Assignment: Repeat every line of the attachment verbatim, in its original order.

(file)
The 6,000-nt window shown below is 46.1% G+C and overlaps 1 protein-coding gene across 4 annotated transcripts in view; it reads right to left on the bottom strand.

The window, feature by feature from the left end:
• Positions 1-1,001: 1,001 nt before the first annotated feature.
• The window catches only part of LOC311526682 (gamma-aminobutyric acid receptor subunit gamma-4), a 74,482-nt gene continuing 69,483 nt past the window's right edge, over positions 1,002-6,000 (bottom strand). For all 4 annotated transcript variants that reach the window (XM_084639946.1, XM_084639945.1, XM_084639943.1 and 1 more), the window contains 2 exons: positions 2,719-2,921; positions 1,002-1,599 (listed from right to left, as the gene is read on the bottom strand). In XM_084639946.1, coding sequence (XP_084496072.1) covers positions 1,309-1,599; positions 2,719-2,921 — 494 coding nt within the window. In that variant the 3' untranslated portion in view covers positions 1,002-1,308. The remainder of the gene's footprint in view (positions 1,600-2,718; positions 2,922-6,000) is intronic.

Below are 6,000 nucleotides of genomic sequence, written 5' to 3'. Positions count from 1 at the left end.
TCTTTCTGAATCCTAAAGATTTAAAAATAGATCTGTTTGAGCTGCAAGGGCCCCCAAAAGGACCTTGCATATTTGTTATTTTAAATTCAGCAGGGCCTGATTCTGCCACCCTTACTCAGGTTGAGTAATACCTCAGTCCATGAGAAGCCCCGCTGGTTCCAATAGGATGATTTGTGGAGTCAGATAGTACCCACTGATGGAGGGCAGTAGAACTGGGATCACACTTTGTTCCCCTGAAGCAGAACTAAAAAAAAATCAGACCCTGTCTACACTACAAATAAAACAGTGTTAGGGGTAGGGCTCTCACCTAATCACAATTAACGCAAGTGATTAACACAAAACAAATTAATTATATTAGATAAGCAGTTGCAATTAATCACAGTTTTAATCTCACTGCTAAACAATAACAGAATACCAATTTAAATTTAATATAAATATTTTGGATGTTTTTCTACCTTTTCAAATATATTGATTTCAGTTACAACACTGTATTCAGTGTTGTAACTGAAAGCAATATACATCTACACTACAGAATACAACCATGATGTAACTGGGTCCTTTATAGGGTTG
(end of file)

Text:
The 6,000-nt window shown below is 46.1% G+C and overlaps 1 protein-coding gene across 4 annotated transcripts in view; it reads right to left on the bottom strand.

The window, feature by feature from the left end:
• Positions 1-1,001: 1,001 nt before the first annotated feature.
• The window catches only part of LOC311526682 (gamma-aminobutyric acid receptor subunit gamma-4), a 74,482-nt gene continuing 69,483 nt past the window's right edge, over positions 1,002-6,000 (bottom strand). For all 4 annotated transcript variants that reach the window (XM_084639946.1, XM_084639945.1, XM_084639943.1 and 1 more), the window contains 2 exons: positions 2,719-2,921; positions 1,002-1,599 (listed from right to left, as the gene is read on the bottom strand). In XM_084639946.1, coding sequence (XP_084496072.1) covers positions 1,309-1,599; positions 2,719-2,921 — 494 coding nt within the window. In that variant the 3' untranslated portion in view covers positions 1,002-1,308. The remainder of the gene's footprint in view (positions 1,600-2,718; positions 2,922-6,000) is intronic.

Below are 6,000 nucleotides of genomic sequence, written 5' to 3'. Positions count from 1 at the left end.
TCTTTCTGAATCCTAAAGATTTAAAAATAGATCTGTTTGAGCTGCAAGGGCCCCCAAAAGGACCTTGCATATTTGTTATTTTAAATTCAGCAGGGCCTGATTCTGCCACCCTTACTCAGGTTGAGTAATACCTCAGTCCATGAGAAGCCCCGCTGGTTCCAATAGGATGATTTGTGGAGTCAGATAGTACCCACTGATGGAGGGCAGTAGAACTGGGATCACACTTTGTTCCCCTGAAGCAGAACTAAAAAAAAATCAGACCCTGTCTACACTACAAATAAAACAGTGTTAGGGGTAGGGCTCTCACCTAATCACAATTAACGCAAGTGATTAACACAAAACAAATTAATTATATTAGATAAGCAGTTGCAATTAATCACAGTTTTAATCTCACTGCTAAACAATAACAGAATACCAATTTAAATTTAATATAAATATTTTGGATGTTTTTCTACCTTTTCAAATATATTGATTTCAGTTACAACACTGTATTCAGTGTTGTAACTGAAAGCAATATACATCTACACTACAGAATACAACCATGATGTAACTGGGTCCTTTATAGGGTTG